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How can citizens lead the health system of the future?

6 November 2015

People in Health West of England's Hildegard Dumper asks how citizens can play their part in shaping and leading the health system of the future. Hildegard is chairing a session on cities, health, people and leadership on 17 November, as part of the health strand of Festival of the Future City.

This is part of a series of blogs, where key players in Bristol's health sector write about a health related subject of their choice. If you want to contribute, email zoe.trinder-widdess@bristolhealthpartners.org.uk.

On 17 November at the Watershed we will be debating whether the citizens of the future need to be more engaged in shaping the world they live in – the services they receive, the systems and structures that make it possible to live the quality of lives we lead. The question is whether the current models of leadership enable this to happen and do cities need to be led differently in the future to encourage engagement?

The NHS Five Year Forward Plan has described a vision of the NHS as a social movement. This relies on each and every individual playing their part and taking responsibility for the success of the NHS as active citizens. However the challenges are great. The health sector has a very hierarchical structure with a very top-down approach to leadership. Within it is a culture of working where the people at the top of the hierarchy drive forward decisions, often with little consultation with the people around them. Working collaboratively is still a new approach, with many staff not having the skills or experience to work in this way.

The evidence suggests that the current model of leadership is not effective and does not make it possible for the full diversity of society to be involved. Take for example the failure to engage women in leadership positions in the NHS structures – 80 per cent of staff in the NHS are women, whilst just 40 per cent of chief executives are women and 20 per cent of medical directors. This arguably indicates that the leadership models within the NHS are not ones that women feel comfortable with. Others are likely to feel the same.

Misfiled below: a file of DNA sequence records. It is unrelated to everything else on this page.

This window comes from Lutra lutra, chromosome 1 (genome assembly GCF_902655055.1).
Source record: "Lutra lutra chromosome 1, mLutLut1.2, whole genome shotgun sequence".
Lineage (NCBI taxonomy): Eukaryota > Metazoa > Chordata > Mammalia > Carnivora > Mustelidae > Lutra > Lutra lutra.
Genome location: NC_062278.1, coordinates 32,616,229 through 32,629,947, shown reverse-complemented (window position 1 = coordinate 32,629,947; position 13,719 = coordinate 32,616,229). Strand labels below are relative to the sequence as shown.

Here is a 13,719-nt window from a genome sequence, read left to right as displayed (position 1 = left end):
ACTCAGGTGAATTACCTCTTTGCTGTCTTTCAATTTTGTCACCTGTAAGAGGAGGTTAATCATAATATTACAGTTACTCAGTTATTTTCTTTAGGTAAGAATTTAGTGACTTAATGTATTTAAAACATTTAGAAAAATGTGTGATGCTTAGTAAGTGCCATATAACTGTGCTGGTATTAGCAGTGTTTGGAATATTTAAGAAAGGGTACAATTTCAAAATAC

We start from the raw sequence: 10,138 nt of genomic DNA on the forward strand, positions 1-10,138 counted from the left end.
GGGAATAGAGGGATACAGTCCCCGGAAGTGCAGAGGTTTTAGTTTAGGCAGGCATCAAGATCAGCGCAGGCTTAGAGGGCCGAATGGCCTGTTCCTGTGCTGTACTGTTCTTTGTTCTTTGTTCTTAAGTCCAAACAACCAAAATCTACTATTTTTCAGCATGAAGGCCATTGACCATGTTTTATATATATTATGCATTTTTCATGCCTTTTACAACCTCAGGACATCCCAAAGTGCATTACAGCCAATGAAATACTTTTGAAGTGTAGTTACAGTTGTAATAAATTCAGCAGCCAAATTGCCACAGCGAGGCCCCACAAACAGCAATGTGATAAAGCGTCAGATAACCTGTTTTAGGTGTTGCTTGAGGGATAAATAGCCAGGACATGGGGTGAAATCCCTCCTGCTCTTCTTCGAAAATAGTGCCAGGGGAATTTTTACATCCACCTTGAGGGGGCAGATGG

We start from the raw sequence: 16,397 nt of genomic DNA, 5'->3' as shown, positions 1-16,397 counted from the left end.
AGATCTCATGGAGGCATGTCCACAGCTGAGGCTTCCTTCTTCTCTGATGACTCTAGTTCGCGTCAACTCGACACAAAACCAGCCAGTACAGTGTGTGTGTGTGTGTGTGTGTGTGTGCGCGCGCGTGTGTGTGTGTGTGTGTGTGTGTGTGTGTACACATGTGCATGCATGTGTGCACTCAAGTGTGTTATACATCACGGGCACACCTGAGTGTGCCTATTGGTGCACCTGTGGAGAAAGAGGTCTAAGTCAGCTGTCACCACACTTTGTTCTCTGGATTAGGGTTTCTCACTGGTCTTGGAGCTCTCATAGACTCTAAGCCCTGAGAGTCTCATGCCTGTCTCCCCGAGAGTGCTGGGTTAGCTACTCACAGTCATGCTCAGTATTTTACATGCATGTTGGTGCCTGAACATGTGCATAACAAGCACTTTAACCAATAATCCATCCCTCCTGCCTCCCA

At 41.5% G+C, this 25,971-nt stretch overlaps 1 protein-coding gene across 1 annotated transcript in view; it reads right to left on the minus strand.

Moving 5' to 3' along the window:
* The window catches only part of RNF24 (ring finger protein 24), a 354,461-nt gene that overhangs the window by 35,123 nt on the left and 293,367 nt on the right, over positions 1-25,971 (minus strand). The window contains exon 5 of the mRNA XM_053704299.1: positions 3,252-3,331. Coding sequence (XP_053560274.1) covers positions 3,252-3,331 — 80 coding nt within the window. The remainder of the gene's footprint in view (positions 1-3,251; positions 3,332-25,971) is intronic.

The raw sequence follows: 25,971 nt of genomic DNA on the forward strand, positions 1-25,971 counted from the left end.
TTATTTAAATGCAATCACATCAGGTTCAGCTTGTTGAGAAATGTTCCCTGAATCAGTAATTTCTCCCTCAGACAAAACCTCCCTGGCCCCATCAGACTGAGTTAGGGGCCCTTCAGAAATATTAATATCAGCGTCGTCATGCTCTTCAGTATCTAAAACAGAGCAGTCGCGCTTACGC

So what kind of leadership is needed? How can the public support the vision as set out in the Five Year Plan?

One way to change the culture of working within the NHS is to encourage more people to understand how the NHS works and contribute in a constructive and positive way. People in Health West of England is building up a pool of trained and skilled people to work alongside us to help design and steer the work of the health sector in the West. These people have the potential to become ambassadors to health staff and the wider community, the friends and family around them. Our emphasis is less on individuals in leadership positions, but more about having a pool of people with a range of experiences and perspectives that work with us to improve NHS services. I am looking forward to hearing from others in the panel and in the audience about what models they think we should be adopting.

Book to attend Cities, health, people and leadership now.

How can citizens lead the health system of the future?
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